This trail guide, like the High Sierras, divides itself into ups and downs. Our miles are generally done either going up to the top of the mountain, or we are coming down from the mountaintop into the valley that separates us from the next mountain.
This means that the mileages and elevations between the peaks and the valleys is going to be important in determining just how many miles we can reasonably expect to cover any particular day. This will be instrumental in planning where we are going to camp every night, and ultimately this information determines how many days it will take us to cover a given distance. This in turn establishes our proper food load.
This is not the case for the next section of the trail between Kennedy Meadows Pack Station and Bond Pass. This section of trail is going consistently upward. We are climbing to the Sierra Crest.
The trail has been modified and does not track around the Relief Reservoir control building as depicted on the maps. The control building has been removed. There are two routes from above the upper footbridge to just below the junction to Kennedy Lake. Both routes bring us to the same place, but the trail off to the Right overlooks Summit Creek surging through its granite gorge, while the trail to the Left runs up a rocky chute.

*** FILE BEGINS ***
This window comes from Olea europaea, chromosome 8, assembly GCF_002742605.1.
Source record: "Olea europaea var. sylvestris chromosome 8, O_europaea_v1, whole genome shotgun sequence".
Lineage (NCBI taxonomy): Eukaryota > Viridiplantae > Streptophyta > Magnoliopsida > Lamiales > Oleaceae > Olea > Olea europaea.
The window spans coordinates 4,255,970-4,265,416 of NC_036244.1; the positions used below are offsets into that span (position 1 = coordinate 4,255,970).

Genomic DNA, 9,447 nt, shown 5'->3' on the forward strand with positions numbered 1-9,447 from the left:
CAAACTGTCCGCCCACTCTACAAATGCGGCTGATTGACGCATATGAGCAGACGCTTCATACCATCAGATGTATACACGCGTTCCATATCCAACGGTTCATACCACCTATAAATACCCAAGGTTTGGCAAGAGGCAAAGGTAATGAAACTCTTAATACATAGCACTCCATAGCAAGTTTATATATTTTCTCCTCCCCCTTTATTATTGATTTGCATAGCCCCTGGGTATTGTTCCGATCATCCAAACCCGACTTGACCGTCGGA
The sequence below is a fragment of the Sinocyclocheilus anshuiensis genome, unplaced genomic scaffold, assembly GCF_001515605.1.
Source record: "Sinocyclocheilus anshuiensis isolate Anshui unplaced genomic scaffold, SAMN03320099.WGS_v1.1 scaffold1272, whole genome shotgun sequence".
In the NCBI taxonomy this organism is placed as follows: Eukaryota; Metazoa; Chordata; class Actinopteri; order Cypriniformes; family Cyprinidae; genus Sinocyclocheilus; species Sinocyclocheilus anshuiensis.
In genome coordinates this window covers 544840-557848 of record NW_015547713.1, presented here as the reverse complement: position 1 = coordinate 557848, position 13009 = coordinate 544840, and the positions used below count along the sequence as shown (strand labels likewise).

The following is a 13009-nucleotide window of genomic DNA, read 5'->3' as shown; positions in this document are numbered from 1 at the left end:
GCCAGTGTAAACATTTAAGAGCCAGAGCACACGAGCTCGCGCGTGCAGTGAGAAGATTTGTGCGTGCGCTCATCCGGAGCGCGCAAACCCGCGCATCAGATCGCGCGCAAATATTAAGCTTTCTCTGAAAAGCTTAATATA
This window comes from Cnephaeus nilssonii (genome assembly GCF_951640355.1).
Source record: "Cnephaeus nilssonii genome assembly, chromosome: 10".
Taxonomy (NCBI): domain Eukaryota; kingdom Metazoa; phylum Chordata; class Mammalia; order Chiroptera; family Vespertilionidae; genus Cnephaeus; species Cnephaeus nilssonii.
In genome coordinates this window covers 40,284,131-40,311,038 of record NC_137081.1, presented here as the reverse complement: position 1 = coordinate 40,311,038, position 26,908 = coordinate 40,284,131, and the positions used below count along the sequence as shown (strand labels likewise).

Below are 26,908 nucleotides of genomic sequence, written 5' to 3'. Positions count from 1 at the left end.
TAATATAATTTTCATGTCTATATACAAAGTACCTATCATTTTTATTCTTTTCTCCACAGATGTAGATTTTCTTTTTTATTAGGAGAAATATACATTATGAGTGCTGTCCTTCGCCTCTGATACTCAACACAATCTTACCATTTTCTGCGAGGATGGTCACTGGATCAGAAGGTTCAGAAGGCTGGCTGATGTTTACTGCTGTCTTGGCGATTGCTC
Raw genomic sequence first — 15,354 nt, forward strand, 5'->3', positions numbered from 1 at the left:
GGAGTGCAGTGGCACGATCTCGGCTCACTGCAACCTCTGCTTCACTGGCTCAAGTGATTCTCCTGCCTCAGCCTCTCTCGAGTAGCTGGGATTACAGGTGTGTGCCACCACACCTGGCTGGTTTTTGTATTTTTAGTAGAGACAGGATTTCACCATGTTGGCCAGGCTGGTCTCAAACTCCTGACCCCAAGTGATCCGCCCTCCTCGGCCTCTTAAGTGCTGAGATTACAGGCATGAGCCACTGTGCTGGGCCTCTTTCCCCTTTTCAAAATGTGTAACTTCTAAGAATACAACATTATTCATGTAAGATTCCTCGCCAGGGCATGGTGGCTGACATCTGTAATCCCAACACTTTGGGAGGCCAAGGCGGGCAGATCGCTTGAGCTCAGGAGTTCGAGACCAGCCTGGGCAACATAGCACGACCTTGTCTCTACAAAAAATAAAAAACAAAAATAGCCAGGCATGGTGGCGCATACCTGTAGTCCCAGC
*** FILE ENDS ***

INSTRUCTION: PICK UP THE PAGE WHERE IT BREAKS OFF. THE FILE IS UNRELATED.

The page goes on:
Hiking past Emigrant Meadow Lake to Grizzly Meadow indicates that these locations are at the same elevation. Close, but first we have to climb over a ridge that's between them.
Thus the elevation figures do not fully reflect this interceding ridge.
Remember this important rule: Every descent route holds many mini-ascents, and every ascent has many mini-descents within its climb. Our mileage will very rarely just go up, or just go down. We are going endlessly up and down.
Except beginning this section. It is a steady climb from Kennedy Meadows to Brown Bear Pass.